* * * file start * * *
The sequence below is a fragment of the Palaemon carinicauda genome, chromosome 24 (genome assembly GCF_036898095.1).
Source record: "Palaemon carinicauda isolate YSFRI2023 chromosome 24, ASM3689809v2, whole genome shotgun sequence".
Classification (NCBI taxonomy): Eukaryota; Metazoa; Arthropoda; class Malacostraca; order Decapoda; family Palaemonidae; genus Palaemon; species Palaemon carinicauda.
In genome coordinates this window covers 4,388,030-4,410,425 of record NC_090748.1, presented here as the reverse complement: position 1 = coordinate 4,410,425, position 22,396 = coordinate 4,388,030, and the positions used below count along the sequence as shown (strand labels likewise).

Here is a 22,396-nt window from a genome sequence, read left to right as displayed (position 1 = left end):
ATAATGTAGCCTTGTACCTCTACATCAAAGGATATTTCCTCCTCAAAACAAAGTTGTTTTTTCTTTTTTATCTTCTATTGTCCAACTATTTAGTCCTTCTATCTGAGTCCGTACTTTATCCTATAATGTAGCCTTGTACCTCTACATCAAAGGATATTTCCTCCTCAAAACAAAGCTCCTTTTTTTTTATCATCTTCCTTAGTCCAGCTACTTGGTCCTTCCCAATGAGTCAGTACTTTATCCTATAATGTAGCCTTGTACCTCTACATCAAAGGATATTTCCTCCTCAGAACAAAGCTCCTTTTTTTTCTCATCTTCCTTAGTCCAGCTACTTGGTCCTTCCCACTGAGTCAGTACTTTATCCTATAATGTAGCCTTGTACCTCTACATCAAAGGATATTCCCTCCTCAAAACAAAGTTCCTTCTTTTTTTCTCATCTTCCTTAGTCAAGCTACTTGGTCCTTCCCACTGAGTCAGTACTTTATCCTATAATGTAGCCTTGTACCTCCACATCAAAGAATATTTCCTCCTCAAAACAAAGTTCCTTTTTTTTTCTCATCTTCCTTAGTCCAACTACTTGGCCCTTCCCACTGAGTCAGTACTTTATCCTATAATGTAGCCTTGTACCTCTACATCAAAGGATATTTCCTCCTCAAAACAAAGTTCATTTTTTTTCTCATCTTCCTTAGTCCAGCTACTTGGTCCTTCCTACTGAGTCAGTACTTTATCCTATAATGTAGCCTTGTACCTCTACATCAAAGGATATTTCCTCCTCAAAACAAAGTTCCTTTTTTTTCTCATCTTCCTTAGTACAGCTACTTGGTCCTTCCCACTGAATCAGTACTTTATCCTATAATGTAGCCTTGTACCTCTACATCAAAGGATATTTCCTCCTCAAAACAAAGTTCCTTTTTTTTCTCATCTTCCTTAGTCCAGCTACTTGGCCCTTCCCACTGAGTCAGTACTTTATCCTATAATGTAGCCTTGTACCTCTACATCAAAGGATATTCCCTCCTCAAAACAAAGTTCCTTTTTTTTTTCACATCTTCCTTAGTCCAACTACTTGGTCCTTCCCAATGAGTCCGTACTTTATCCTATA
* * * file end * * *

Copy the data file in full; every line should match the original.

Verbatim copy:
The sequence below is a fragment of the Palaemon carinicauda genome, chromosome 24 (genome assembly GCF_036898095.1).
Source record: "Palaemon carinicauda isolate YSFRI2023 chromosome 24, ASM3689809v2, whole genome shotgun sequence".
Classification (NCBI taxonomy): Eukaryota; Metazoa; Arthropoda; class Malacostraca; order Decapoda; family Palaemonidae; genus Palaemon; species Palaemon carinicauda.
In genome coordinates this window covers 4,388,030-4,410,425 of record NC_090748.1, presented here as the reverse complement: position 1 = coordinate 4,410,425, position 22,396 = coordinate 4,388,030, and the positions used below count along the sequence as shown (strand labels likewise).

Here is a 22,396-nt window from a genome sequence, read left to right as displayed (position 1 = left end):
ATAATGTAGCCTTGTACCTCTACATCAAAGGATATTTCCTCCTCAAAACAAAGTTGTTTTTTCTTTTTTATCTTCTATTGTCCAACTATTTAGTCCTTCTATCTGAGTCCGTACTTTATCCTATAATGTAGCCTTGTACCTCTACATCAAAGGATATTTCCTCCTCAAAACAAAGCTCCTTTTTTTTTATCATCTTCCTTAGTCCAGCTACTTGGTCCTTCCCAATGAGTCAGTACTTTATCCTATAATGTAGCCTTGTACCTCTACATCAAAGGATATTTCCTCCTCAGAACAAAGCTCCTTTTTTTTCTCATCTTCCTTAGTCCAGCTACTTGGTCCTTCCCACTGAGTCAGTACTTTATCCTATAATGTAGCCTTGTACCTCTACATCAAAGGATATTCCCTCCTCAAAACAAAGTTCCTTCTTTTTTTCTCATCTTCCTTAGTCAAGCTACTTGGTCCTTCCCACTGAGTCAGTACTTTATCCTATAATGTAGCCTTGTACCTCCACATCAAAGAATATTTCCTCCTCAAAACAAAGTTCCTTTTTTTTTCTCATCTTCCTTAGTCCAACTACTTGGCCCTTCCCACTGAGTCAGTACTTTATCCTATAATGTAGCCTTGTACCTCTACATCAAAGGATATTTCCTCCTCAAAACAAAGTTCATTTTTTTTCTCATCTTCCTTAGTCCAGCTACTTGGTCCTTCCTACTGAGTCAGTACTTTATCCTATAATGTAGCCTTGTACCTCTACATCAAAGGATATTTCCTCCTCAAAACAAAGTTCCTTTTTTTTCTCATCTTCCTTAGTACAGCTACTTGGTCCTTCCCACTGAATCAGTACTTTATCCTATAATGTAGCCTTGTACCTCTACATCAAAGGATATTTCCTCCTCAAAACAAAGTTCCTTTTTTTTCTCATCTTCCTTAGTCCAGCTACTTGGCCCTTCCCACTGAGTCAGTACTTTATCCTATAATGTAGCCTTGTACCTCTACATCAAAGGATATTCCCTCCTCAAAACAAAGTTCCTTTTTTTTTTCACATCTTCCTTAGTCCAACTACTTGGTCCTTCCCAATGAGTCCGTACTTTATCCTATA